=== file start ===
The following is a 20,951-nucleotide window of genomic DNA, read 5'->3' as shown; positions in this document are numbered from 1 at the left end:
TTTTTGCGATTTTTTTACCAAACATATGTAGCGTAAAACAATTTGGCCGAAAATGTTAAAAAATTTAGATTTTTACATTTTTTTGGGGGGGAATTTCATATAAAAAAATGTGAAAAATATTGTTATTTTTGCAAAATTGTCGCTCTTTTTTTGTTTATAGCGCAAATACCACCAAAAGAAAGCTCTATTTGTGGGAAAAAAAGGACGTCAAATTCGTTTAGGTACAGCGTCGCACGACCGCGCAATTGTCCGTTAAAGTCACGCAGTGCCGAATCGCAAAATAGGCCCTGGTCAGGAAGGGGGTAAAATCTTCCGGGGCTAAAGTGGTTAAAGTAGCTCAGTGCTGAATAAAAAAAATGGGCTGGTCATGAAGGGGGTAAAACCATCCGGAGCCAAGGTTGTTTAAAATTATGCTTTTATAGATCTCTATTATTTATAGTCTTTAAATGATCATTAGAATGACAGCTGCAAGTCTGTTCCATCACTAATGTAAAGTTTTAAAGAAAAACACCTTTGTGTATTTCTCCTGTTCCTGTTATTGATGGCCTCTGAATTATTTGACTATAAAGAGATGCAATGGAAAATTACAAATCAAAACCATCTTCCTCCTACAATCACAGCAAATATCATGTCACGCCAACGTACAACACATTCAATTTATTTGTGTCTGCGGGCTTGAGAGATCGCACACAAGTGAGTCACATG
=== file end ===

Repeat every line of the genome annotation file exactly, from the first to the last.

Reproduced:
The following is a 20,951-nucleotide window of genomic DNA, read 5'->3' as shown; positions in this document are numbered from 1 at the left end:
TTTTTGCGATTTTTTTACCAAACATATGTAGCGTAAAACAATTTGGCCGAAAATGTTAAAAAATTTAGATTTTTACATTTTTTTGGGGGGGAATTTCATATAAAAAAATGTGAAAAATATTGTTATTTTTGCAAAATTGTCGCTCTTTTTTTGTTTATAGCGCAAATACCACCAAAAGAAAGCTCTATTTGTGGGAAAAAAAGGACGTCAAATTCGTTTAGGTACAGCGTCGCACGACCGCGCAATTGTCCGTTAAAGTCACGCAGTGCCGAATCGCAAAATAGGCCCTGGTCAGGAAGGGGGTAAAATCTTCCGGGGCTAAAGTGGTTAAAGTAGCTCAGTGCTGAATAAAAAAAATGGGCTGGTCATGAAGGGGGTAAAACCATCCGGAGCCAAGGTTGTTTAAAATTATGCTTTTATAGATCTCTATTATTTATAGTCTTTAAATGATCATTAGAATGACAGCTGCAAGTCTGTTCCATCACTAATGTAAAGTTTTAAAGAAAAACACCTTTGTGTATTTCTCCTGTTCCTGTTATTGATGGCCTCTGAATTATTTGACTATAAAGAGATGCAATGGAAAATTACAAATCAAAACCATCTTCCTCCTACAATCACAGCAAATATCATGTCACGCCAACGTACAACACATTCAATTTATTTGTGTCTGCGGGCTTGAGAGATCGCACACAAGTGAGTCACATG